22nd > November > 2005 Archive
Broadband TV has yet to take off in the UK despite the fact that it is regarded as one of the oldest IPTV markets in Europe.
Fraudsters are posing as representatives of a lottery sponsored by Liverpool Football Club in an attempt to defraud gulliable net users.
The Attorney General for the state of Texas filed a lawsuit against Sony BMG Music Entertainment on Monday, calling the media giant's copy-protection technology "illegal spyware".
The people behind TheyWorkForYou.com and WritetoThem.com have launched a new site aimed at encouraging dialogue between the public and their MPs.
Exclusive Intel Celeron M processors based on the upcoming 65nm 'Yonah' core will appear in Q2 2006, according to the chip giant's latest roadmap.
Vodafone, Orange, T-mobile and other big telcos are joining up to tell Europe's main standards body to tighten up its rules on intellectual property.
The latest from the UK’s leading games blog - Games Digest. From the makers of Tech Digest and Shiny Shiny.
Motorola has begun shipping its first Bluetooth headset co-branded with VoIP service Skype, punting the pack into the US retail market through RadioShack.
Festive shoppers have already been busy flashing their cash online, according to accountants KPMG.
God alone knows what happened to Liberia's Charles Taylor and his distraught widow plus mewling and orphaned infants boarding a Red Cross plane to Nigeria where the former dictator had thoughtfully deposited $23,000,000 (TWENTY-THREE MILLION DOLLARS) in a safe deposit box in Lagos just waiting for some willing business partner to receive the funds into the bosom of his bank account, but it appears the Lads from Lagos have decided it's time to cut the crap and get straight down to it:
The London School of Economics (LSE) has issued a statement clarifying its position on its National ID card research. The announcement follows press reports that project costs could go as high as £40bn. The LSE says that its original estimate of a £19.2bn high watermark stands and no other figure should be attributed to them.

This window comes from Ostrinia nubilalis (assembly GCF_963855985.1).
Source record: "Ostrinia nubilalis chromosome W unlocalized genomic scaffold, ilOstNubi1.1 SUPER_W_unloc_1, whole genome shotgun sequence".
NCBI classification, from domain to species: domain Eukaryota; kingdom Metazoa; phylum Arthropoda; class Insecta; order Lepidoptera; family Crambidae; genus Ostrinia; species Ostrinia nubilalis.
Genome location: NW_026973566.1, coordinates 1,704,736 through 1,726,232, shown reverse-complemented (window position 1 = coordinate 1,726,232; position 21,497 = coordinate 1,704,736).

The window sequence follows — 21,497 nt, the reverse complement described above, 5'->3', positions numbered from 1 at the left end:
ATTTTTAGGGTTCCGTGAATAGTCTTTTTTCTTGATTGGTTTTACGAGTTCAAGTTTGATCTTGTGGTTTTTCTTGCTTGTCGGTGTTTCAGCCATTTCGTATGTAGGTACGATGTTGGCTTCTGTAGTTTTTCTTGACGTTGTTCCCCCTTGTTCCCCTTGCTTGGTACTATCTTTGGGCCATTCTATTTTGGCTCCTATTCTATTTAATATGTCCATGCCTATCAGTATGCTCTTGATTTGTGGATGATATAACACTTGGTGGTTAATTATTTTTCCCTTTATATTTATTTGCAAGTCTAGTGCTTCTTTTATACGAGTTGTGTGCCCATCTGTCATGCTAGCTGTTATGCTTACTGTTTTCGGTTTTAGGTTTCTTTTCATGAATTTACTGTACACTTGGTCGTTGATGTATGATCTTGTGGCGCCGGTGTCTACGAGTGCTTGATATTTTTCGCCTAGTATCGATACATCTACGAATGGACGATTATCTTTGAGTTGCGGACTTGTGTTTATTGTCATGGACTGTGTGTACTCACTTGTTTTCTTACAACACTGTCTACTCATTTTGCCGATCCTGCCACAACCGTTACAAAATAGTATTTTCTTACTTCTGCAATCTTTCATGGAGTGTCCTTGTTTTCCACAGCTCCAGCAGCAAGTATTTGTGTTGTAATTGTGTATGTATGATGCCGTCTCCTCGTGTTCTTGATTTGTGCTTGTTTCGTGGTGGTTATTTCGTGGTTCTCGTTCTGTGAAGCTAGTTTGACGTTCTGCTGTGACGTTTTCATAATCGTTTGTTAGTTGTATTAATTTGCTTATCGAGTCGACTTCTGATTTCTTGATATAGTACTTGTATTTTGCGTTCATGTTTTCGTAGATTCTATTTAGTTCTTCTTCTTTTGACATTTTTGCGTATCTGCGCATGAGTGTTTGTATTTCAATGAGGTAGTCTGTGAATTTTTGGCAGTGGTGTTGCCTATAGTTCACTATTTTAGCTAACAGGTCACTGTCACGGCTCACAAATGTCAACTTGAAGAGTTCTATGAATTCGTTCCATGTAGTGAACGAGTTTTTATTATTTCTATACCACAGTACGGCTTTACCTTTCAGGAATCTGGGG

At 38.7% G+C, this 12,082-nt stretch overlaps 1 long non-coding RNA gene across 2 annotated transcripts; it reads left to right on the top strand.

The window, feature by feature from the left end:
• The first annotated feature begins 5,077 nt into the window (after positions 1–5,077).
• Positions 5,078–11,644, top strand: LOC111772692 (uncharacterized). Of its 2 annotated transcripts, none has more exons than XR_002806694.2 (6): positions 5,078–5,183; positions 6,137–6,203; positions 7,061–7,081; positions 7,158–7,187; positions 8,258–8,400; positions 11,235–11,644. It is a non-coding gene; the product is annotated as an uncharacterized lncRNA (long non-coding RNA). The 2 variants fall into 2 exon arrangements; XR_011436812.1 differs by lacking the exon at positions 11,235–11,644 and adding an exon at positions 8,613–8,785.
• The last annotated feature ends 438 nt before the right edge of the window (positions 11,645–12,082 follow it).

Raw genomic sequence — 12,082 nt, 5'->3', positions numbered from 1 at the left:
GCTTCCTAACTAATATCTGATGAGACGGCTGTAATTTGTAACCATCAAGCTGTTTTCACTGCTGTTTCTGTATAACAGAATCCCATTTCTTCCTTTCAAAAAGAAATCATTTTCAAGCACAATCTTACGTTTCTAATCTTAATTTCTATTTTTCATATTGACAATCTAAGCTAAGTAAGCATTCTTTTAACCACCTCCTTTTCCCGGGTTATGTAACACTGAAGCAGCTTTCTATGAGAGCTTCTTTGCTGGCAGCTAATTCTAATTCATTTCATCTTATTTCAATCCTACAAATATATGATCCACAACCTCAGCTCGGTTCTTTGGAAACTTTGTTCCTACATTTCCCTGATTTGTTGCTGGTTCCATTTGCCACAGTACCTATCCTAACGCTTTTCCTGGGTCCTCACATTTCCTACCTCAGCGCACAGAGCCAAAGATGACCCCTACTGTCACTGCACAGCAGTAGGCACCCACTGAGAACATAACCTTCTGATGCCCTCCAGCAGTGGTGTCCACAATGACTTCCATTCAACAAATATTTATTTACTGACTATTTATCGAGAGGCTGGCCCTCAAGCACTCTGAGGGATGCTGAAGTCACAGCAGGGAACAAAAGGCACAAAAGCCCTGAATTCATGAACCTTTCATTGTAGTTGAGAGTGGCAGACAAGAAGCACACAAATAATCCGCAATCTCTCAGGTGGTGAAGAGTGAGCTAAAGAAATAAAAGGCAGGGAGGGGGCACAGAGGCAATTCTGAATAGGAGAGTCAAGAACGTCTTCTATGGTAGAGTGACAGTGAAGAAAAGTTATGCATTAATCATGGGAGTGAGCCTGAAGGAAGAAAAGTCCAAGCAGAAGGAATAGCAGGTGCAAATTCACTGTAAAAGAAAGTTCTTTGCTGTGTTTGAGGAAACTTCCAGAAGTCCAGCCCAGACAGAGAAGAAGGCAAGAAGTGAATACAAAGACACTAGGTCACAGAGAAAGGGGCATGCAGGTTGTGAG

Apple's iTunes Music Store is now one of the US' top ten leading music retailers, market watcher NPD has claimed.
Hackers have created a potent exploit for a six-month old vulnerability in Internet Explorer which was previously believed to be only a Denial of Service risk. A fresh exploit posted on computerterrorism.com proves that the security bug can be exploited to gain system access, even on systems running Windows XP with Service Pack 2. The flaw stems from a failure by IE to properly handle requests to the window() object.
The evolution vs. creationism debate in the US is now so contentious that the American Museum of Natural History (AMNH) in New York has been unable to find a sponsor for its new exhibition detailing the life and discoveries of Charles Darwin.
VIA today introduced its long-awaited AMD-oriented desktop chipset with multi-GPU support, the K8T900.
The city of Vienna's move to open source is going well but will never embrace every desktop machine.
We know that the UK's police forces are currently pushed to the very limits of their resources, what with combating alcopop-deranged, binge-drinking hoodies and enduring long stints behind the radar gun, but surely someone down at Hull constabulary can made an educated guess regarding the sex of this flashing ne'er-do-well, currently starring in the UK's Most Wanted?
Asus will shortly ship what it dubs as "zero noise" - 'silent' to the rest of us - graphics card that eschews buzzing fans in favour of a "large" heat-sink.
Faced with increasing pressure from public bodies worried that storing documents in proprietary formats could lead to future problems Microsoft is submmitting its file formats to a European standards body.